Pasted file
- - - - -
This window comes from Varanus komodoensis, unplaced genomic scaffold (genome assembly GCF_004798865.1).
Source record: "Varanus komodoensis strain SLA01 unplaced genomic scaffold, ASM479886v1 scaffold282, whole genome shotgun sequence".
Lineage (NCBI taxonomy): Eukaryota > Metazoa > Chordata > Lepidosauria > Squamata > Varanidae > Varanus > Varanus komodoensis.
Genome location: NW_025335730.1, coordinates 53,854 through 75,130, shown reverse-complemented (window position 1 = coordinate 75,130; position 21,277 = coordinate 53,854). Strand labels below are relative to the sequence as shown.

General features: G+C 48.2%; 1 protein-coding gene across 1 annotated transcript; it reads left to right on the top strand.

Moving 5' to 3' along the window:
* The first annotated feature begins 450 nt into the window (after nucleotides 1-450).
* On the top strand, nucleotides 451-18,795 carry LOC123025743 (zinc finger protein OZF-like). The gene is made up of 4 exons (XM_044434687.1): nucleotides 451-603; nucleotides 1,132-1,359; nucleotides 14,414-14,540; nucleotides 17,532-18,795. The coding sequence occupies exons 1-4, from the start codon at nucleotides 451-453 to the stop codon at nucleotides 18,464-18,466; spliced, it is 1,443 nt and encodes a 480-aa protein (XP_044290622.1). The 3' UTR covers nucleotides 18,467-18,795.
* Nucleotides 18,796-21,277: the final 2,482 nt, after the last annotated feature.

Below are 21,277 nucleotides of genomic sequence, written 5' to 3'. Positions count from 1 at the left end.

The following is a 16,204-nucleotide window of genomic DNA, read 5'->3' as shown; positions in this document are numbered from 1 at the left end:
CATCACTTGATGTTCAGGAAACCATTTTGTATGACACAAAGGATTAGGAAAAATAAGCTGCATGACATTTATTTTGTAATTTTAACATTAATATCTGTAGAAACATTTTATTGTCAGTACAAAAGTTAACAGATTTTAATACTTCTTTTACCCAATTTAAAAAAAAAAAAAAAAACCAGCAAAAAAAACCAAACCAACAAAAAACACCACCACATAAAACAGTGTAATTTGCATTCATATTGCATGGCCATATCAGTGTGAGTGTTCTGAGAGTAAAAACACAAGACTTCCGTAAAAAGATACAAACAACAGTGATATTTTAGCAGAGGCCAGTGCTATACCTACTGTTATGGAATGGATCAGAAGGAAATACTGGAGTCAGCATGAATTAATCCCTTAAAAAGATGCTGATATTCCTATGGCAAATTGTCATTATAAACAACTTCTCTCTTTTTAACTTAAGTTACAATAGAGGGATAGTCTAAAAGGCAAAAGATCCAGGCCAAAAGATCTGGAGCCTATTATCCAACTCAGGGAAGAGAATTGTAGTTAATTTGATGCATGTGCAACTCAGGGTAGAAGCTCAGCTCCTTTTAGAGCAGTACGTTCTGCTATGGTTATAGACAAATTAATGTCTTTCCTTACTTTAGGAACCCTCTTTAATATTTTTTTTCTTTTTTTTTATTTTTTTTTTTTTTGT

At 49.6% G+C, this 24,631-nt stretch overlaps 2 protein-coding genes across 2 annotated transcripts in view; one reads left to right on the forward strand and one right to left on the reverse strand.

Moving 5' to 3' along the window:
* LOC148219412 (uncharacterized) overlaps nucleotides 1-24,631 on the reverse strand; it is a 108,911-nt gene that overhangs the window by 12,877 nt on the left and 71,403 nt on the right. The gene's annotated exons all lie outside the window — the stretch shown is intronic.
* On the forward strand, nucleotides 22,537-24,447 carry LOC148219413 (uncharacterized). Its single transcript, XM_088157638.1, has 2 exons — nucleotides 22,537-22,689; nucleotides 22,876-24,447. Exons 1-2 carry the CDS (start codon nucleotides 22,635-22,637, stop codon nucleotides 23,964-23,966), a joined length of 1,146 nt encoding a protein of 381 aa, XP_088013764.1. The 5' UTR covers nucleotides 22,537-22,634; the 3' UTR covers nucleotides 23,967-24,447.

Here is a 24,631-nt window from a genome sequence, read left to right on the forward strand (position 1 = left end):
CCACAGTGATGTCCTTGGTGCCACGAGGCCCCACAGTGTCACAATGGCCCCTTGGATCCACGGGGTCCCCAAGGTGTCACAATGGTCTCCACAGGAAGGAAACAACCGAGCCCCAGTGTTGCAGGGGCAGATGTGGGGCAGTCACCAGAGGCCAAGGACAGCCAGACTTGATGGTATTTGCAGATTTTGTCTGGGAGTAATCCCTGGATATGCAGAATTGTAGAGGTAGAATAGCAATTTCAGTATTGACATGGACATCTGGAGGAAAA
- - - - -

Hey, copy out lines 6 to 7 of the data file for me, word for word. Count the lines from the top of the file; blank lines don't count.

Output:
Moving 5' to 3' along the window:
* The first annotated feature begins 450 nt into the window (after nucleotides 1-450).